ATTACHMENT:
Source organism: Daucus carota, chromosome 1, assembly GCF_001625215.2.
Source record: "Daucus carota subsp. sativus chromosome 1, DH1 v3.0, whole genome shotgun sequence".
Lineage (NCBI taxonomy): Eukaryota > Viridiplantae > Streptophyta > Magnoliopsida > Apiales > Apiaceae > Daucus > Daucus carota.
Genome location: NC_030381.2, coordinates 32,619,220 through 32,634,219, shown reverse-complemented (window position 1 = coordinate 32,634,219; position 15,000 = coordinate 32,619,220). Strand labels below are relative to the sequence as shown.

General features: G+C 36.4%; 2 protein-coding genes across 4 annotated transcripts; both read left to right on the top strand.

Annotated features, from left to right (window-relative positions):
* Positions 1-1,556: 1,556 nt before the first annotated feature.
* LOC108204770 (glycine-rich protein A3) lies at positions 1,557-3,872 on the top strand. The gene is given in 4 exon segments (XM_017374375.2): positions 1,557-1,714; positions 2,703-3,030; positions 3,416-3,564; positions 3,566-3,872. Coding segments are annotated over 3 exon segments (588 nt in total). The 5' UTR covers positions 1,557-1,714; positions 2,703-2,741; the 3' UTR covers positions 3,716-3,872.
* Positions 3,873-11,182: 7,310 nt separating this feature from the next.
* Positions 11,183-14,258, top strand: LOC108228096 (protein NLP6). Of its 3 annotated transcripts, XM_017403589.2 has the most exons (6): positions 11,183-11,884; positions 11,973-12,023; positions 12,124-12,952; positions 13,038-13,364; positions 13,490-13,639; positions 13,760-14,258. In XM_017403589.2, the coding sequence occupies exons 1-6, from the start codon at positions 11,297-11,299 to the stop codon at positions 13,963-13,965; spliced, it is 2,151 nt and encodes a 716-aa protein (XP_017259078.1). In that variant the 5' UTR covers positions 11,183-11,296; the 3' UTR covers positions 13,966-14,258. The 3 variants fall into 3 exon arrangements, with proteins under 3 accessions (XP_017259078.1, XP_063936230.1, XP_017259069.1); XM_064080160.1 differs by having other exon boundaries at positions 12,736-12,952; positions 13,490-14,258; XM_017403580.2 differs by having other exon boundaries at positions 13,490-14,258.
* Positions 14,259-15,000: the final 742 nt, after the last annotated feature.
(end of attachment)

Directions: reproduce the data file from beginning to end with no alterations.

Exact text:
Source organism: Daucus carota, chromosome 1, assembly GCF_001625215.2.
Source record: "Daucus carota subsp. sativus chromosome 1, DH1 v3.0, whole genome shotgun sequence".
Lineage (NCBI taxonomy): Eukaryota > Viridiplantae > Streptophyta > Magnoliopsida > Apiales > Apiaceae > Daucus > Daucus carota.
Genome location: NC_030381.2, coordinates 32,619,220 through 32,634,219, shown reverse-complemented (window position 1 = coordinate 32,634,219; position 15,000 = coordinate 32,619,220). Strand labels below are relative to the sequence as shown.

General features: G+C 36.4%; 2 protein-coding genes across 4 annotated transcripts; both read left to right on the top strand.

Annotated features, from left to right (window-relative positions):
* Positions 1-1,556: 1,556 nt before the first annotated feature.
* LOC108204770 (glycine-rich protein A3) lies at positions 1,557-3,872 on the top strand. The gene is given in 4 exon segments (XM_017374375.2): positions 1,557-1,714; positions 2,703-3,030; positions 3,416-3,564; positions 3,566-3,872. Coding segments are annotated over 3 exon segments (588 nt in total). The 5' UTR covers positions 1,557-1,714; positions 2,703-2,741; the 3' UTR covers positions 3,716-3,872.
* Positions 3,873-11,182: 7,310 nt separating this feature from the next.
* Positions 11,183-14,258, top strand: LOC108228096 (protein NLP6). Of its 3 annotated transcripts, XM_017403589.2 has the most exons (6): positions 11,183-11,884; positions 11,973-12,023; positions 12,124-12,952; positions 13,038-13,364; positions 13,490-13,639; positions 13,760-14,258. In XM_017403589.2, the coding sequence occupies exons 1-6, from the start codon at positions 11,297-11,299 to the stop codon at positions 13,963-13,965; spliced, it is 2,151 nt and encodes a 716-aa protein (XP_017259078.1). In that variant the 5' UTR covers positions 11,183-11,296; the 3' UTR covers positions 13,966-14,258. The 3 variants fall into 3 exon arrangements, with proteins under 3 accessions (XP_017259078.1, XP_063936230.1, XP_017259069.1); XM_064080160.1 differs by having other exon boundaries at positions 12,736-12,952; positions 13,490-14,258; XM_017403580.2 differs by having other exon boundaries at positions 13,490-14,258.
* Positions 14,259-15,000: the final 742 nt, after the last annotated feature.